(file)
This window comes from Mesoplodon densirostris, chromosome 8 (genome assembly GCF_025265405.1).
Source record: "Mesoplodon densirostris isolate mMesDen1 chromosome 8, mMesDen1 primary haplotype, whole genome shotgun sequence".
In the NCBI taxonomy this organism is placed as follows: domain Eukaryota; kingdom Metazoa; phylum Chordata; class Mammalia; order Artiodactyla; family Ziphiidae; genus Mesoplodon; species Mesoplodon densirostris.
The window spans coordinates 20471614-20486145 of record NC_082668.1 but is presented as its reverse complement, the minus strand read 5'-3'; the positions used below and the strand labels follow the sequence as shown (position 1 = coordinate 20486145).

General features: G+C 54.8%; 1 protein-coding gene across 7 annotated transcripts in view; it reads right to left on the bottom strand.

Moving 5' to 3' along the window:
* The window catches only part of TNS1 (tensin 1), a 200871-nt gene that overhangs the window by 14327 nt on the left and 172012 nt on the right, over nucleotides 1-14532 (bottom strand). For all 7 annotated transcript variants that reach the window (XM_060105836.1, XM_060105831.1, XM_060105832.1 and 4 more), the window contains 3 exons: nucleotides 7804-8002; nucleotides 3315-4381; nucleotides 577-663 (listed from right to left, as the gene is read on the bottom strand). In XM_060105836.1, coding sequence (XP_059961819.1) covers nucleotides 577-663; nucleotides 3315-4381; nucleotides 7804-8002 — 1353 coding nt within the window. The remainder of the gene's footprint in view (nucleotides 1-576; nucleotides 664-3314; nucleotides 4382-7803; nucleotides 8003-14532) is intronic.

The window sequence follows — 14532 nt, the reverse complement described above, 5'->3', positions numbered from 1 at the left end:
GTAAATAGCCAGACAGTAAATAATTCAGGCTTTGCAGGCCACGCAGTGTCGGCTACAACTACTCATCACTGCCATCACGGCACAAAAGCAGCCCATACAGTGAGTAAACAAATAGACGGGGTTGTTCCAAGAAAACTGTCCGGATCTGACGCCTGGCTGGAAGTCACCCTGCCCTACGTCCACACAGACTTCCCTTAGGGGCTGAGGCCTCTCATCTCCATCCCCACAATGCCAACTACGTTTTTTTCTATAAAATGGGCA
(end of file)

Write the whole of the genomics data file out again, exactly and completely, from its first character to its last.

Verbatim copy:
This window comes from Mesoplodon densirostris, chromosome 8 (genome assembly GCF_025265405.1).
Source record: "Mesoplodon densirostris isolate mMesDen1 chromosome 8, mMesDen1 primary haplotype, whole genome shotgun sequence".
In the NCBI taxonomy this organism is placed as follows: domain Eukaryota; kingdom Metazoa; phylum Chordata; class Mammalia; order Artiodactyla; family Ziphiidae; genus Mesoplodon; species Mesoplodon densirostris.
The window spans coordinates 20471614-20486145 of record NC_082668.1 but is presented as its reverse complement, the minus strand read 5'-3'; the positions used below and the strand labels follow the sequence as shown (position 1 = coordinate 20486145).

General features: G+C 54.8%; 1 protein-coding gene across 7 annotated transcripts in view; it reads right to left on the bottom strand.

Moving 5' to 3' along the window:
* The window catches only part of TNS1 (tensin 1), a 200871-nt gene that overhangs the window by 14327 nt on the left and 172012 nt on the right, over nucleotides 1-14532 (bottom strand). For all 7 annotated transcript variants that reach the window (XM_060105836.1, XM_060105831.1, XM_060105832.1 and 4 more), the window contains 3 exons: nucleotides 7804-8002; nucleotides 3315-4381; nucleotides 577-663 (listed from right to left, as the gene is read on the bottom strand). In XM_060105836.1, coding sequence (XP_059961819.1) covers nucleotides 577-663; nucleotides 3315-4381; nucleotides 7804-8002 — 1353 coding nt within the window. The remainder of the gene's footprint in view (nucleotides 1-576; nucleotides 664-3314; nucleotides 4382-7803; nucleotides 8003-14532) is intronic.

The window sequence follows — 14532 nt, the reverse complement described above, 5'->3', positions numbered from 1 at the left end:
GTAAATAGCCAGACAGTAAATAATTCAGGCTTTGCAGGCCACGCAGTGTCGGCTACAACTACTCATCACTGCCATCACGGCACAAAAGCAGCCCATACAGTGAGTAAACAAATAGACGGGGTTGTTCCAAGAAAACTGTCCGGATCTGACGCCTGGCTGGAAGTCACCCTGCCCTACGTCCACACAGACTTCCCTTAGGGGCTGAGGCCTCTCATCTCCATCCCCACAATGCCAACTACGTTTTTTTCTATAAAATGGGCA